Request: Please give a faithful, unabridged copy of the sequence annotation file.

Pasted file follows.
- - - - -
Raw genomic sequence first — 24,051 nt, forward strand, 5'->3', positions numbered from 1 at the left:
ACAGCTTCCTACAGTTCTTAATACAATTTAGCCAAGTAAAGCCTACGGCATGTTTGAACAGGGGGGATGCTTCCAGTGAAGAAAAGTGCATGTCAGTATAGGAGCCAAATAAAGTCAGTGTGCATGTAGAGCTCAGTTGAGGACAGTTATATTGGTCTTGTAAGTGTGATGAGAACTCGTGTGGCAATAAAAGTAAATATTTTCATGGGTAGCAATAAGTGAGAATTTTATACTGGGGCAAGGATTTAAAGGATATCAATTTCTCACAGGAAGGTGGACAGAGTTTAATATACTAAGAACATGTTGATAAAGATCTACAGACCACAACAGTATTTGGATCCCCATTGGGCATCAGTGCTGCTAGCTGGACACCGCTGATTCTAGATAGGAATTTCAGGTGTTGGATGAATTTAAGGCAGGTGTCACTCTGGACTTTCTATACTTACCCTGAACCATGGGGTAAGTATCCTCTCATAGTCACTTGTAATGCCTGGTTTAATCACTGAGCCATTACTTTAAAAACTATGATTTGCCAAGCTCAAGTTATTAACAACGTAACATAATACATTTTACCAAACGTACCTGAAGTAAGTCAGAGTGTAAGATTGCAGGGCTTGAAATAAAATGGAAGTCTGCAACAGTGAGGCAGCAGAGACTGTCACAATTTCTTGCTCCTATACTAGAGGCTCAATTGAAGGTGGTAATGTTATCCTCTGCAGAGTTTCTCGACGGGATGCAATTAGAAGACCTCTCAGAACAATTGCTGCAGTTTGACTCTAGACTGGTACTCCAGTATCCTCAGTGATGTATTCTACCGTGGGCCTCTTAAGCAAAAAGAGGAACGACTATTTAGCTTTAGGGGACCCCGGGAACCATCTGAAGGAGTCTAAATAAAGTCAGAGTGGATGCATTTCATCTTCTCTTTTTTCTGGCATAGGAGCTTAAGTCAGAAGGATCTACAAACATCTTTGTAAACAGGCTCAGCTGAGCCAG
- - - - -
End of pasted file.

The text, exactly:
Raw genomic sequence first — 24,051 nt, forward strand, 5'->3', positions numbered from 1 at the left:
ACAGCTTCCTACAGTTCTTAATACAATTTAGCCAAGTAAAGCCTACGGCATGTTTGAACAGGGGGGATGCTTCCAGTGAAGAAAAGTGCATGTCAGTATAGGAGCCAAATAAAGTCAGTGTGCATGTAGAGCTCAGTTGAGGACAGTTATATTGGTCTTGTAAGTGTGATGAGAACTCGTGTGGCAATAAAAGTAAATATTTTCATGGGTAGCAATAAGTGAGAATTTTATACTGGGGCAAGGATTTAAAGGATATCAATTTCTCACAGGAAGGTGGACAGAGTTTAATATACTAAGAACATGTTGATAAAGATCTACAGACCACAACAGTATTTGGATCCCCATTGGGCATCAGTGCTGCTAGCTGGACACCGCTGATTCTAGATAGGAATTTCAGGTGTTGGATGAATTTAAGGCAGGTGTCACTCTGGACTTTCTATACTTACCCTGAACCATGGGGTAAGTATCCTCTCATAGTCACTTGTAATGCCTGGTTTAATCACTGAGCCATTACTTTAAAAACTATGATTTGCCAAGCTCAAGTTATTAACAACGTAACATAATACATTTTACCAAACGTACCTGAAGTAAGTCAGAGTGTAAGATTGCAGGGCTTGAAATAAAATGGAAGTCTGCAACAGTGAGGCAGCAGAGACTGTCACAATTTCTTGCTCCTATACTAGAGGCTCAATTGAAGGTGGTAATGTTATCCTCTGCAGAGTTTCTCGACGGGATGCAATTAGAAGACCTCTCAGAACAATTGCTGCAGTTTGACTCTAGACTGGTACTCCAGTATCCTCAGTGATGTATTCTACCGTGGGCCTCTTAAGCAAAAAGAGGAACGACTATTTAGCTTTAGGGGACCCCGGGAACCATCTGAAGGAGTCTAAATAAAGTCAGAGTGGATGCATTTCATCTTCTCTTTTTTCTGGCATAGGAGCTTAAGTCAGAAGGATCTACAAACATCTTTGTAAACAGGCTCAGCTGAGCCAG